Leonard Cohen Said ‘Too Many People’ Sing ‘Hallelujah’
While Leonard Cohen wrote many brilliant songs, he’s perhaps most known for his ballad “Hallelujah.” It’s been covered by numerous artists over the years. However, Cohen had mixed feelings about the song’s popularity. Here’s what he had to say.
How Leonard Cohen’s ‘Hallelujah’ became more and more famous
Cohen sang the original version of “Hallelujah” on his 1986 album Various Positions. His rendition incorporates elements of new wave music and gospel music. Interestingly, while “Hallelujah” became a standard, it wasn’t much of a hit. Cohen’s version of the track merely reached No. 59 on the Billboard Hot 100 in 2016.
Jeff Buckley reinterpreted “Hallelujah” as a folk song in the 1990s. Rufus Wainwright’s indie pop version soundtracked an emotional scene in Shrek where Shrek and Princess Fiona miss each other. It took awhile, but the track went from obscurity to ubiquity.
Why Leonard Cohen felt the success of ‘Hallelujah’ was like revenge
Cohen discussed the song’s resurgence with The Guardian in 2009. “There were certain ironic and amusing sidebars, because the record that it came from which was called Various Positions – [a] record Sony wouldn’t put out,” he said. “They didn’t think it was good enough. It had songs like ‘Dancing to the End of Love,’ ‘Hallelujah,’ ‘If It Be Your Will.’ So there was a mild sense of revenge that arose in my heart.”
However, he took some issue with ‘Hallelujah”’s popularity. “But I was just reading a review of a movie called Watchmen that uses it, and the reviewer said ‘Can we please have a moratorium on ‘Hallelujah’ in movies and television shows?’” he said. “And I kind of feel the same way. I think it’s a good song, but I think too many people sing it.”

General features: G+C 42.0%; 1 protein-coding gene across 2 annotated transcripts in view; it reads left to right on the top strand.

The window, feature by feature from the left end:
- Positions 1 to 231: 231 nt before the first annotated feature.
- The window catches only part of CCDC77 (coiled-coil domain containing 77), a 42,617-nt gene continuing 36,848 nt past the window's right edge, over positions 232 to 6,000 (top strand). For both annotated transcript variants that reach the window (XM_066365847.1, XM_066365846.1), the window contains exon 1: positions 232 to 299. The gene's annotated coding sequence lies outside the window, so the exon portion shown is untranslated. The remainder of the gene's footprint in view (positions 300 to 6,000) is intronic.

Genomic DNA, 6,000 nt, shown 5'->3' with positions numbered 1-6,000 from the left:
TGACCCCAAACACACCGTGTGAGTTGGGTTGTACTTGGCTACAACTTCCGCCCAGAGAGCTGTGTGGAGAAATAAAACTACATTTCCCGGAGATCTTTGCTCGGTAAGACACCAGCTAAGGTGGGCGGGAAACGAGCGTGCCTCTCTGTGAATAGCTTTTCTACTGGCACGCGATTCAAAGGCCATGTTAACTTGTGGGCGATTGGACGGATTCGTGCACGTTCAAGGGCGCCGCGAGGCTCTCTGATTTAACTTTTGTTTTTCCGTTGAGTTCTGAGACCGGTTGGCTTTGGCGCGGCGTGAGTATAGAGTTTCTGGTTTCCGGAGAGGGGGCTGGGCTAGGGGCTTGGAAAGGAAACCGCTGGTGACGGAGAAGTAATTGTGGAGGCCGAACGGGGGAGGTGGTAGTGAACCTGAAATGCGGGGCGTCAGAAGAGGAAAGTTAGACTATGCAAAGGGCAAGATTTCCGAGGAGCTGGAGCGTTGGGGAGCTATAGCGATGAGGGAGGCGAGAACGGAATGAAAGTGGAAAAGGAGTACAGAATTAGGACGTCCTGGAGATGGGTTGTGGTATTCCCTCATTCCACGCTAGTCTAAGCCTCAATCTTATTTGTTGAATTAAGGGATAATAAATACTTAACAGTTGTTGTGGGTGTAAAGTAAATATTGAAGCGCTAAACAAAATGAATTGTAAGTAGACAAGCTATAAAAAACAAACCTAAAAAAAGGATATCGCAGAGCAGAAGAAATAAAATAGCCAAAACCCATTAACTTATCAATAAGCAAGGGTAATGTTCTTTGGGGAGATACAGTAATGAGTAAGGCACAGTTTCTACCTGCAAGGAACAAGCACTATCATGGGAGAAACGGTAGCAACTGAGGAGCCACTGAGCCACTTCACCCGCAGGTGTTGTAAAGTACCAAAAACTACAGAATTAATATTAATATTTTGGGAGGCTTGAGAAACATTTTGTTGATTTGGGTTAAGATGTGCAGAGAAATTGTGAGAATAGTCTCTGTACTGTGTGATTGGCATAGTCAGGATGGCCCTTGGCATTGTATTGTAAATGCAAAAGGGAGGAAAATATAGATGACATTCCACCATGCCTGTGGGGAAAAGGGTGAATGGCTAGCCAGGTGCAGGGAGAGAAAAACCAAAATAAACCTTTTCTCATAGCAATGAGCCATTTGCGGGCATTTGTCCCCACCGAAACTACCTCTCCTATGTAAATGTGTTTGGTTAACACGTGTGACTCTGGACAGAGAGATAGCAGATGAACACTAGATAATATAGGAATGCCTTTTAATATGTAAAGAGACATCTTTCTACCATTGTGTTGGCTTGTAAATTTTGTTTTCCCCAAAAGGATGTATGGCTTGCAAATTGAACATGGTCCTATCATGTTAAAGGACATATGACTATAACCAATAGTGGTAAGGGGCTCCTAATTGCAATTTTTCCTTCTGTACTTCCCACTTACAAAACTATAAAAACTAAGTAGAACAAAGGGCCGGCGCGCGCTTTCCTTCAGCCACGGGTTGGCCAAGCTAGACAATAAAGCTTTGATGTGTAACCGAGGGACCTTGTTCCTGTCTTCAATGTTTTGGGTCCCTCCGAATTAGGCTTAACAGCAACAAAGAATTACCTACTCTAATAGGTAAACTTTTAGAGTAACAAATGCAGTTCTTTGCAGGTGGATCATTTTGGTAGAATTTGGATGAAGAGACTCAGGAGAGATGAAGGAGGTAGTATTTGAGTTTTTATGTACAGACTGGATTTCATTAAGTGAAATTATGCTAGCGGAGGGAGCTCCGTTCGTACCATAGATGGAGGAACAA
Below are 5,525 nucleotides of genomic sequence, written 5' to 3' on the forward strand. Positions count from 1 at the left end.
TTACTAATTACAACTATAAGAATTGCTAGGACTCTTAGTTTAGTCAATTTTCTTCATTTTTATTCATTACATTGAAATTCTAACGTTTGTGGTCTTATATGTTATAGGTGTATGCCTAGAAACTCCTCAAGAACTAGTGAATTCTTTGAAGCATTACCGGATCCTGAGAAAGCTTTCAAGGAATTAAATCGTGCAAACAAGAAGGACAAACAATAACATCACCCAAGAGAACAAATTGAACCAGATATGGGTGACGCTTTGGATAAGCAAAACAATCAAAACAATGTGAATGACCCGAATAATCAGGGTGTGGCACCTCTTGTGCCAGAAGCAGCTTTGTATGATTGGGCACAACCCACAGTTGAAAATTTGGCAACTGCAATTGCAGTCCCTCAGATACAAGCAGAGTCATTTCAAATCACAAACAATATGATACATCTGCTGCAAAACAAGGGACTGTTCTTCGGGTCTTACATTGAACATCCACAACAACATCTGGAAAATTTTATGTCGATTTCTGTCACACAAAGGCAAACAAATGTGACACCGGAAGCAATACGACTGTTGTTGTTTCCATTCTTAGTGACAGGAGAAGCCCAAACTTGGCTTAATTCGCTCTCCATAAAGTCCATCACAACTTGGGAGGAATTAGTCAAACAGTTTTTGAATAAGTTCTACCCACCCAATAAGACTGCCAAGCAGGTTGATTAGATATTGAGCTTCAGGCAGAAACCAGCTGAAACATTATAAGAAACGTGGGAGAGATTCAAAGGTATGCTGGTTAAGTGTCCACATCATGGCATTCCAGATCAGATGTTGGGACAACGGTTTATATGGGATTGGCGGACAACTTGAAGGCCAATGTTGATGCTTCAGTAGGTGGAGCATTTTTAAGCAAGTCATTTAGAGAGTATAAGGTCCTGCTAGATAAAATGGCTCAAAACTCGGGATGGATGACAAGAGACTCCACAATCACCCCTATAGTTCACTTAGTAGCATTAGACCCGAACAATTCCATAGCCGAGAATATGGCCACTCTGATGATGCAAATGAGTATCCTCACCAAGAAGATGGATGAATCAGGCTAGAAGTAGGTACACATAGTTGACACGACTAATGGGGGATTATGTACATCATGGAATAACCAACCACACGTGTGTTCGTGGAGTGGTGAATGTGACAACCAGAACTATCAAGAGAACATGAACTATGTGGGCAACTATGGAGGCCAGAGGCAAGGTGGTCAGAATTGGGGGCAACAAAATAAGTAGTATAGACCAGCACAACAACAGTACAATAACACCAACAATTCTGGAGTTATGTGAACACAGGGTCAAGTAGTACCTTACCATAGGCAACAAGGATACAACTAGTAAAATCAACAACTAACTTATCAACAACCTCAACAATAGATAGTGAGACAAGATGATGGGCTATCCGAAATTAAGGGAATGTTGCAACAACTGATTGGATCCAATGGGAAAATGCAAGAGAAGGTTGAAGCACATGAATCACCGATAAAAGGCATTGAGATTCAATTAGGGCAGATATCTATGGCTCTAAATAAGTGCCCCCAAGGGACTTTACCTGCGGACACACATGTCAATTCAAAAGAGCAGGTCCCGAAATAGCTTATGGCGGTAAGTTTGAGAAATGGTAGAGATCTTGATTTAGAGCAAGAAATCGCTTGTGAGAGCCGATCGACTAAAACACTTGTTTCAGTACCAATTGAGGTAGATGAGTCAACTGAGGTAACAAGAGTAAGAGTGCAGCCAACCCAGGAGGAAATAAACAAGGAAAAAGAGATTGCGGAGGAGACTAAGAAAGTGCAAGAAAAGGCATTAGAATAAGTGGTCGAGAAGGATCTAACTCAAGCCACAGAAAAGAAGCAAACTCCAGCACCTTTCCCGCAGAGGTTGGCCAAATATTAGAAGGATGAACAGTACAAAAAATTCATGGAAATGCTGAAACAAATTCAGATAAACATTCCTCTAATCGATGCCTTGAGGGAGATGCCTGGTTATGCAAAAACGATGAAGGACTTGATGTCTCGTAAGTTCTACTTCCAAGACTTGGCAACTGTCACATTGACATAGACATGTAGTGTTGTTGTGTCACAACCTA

During another interview with The Guardian from 2012, Cohen opened up about his feelings on “Hallelujah.” “Must we have it at the end of every single drama and every single [American] Idol?” he asked. “ And once or twice I’ve felt maybe I should lend my voice to silencing it but on second thought no, I’m very happy that it’s being sung.”
How ‘Hallelujah’ gained more and more prominence after Leonard Cohen said it was overexposed
In addition, artists continued to cover “Hallelujah” well after Cohen said it was overexposed in 2009 and 2012. For example, Pentatonix released a version on their album, A Pentatonix Christmas. This is notable since “Hallelujah” includes references to the biblical stories of King David’s affair with Bathsheba and Delilah cutting Samson’s hair but it makes no mention of Christmas. Their cover reached No. 23 on the Billboard Hot 100, which means it performed better on the chart than the original.
In addition, “Hallelujah” appeared in Zack Snyder’s much-discussed cut of Justice League. Cohen clearly had mixed feelings about the ubiquity of “Hallelujah.” However, even after his death, the song seems to resonate.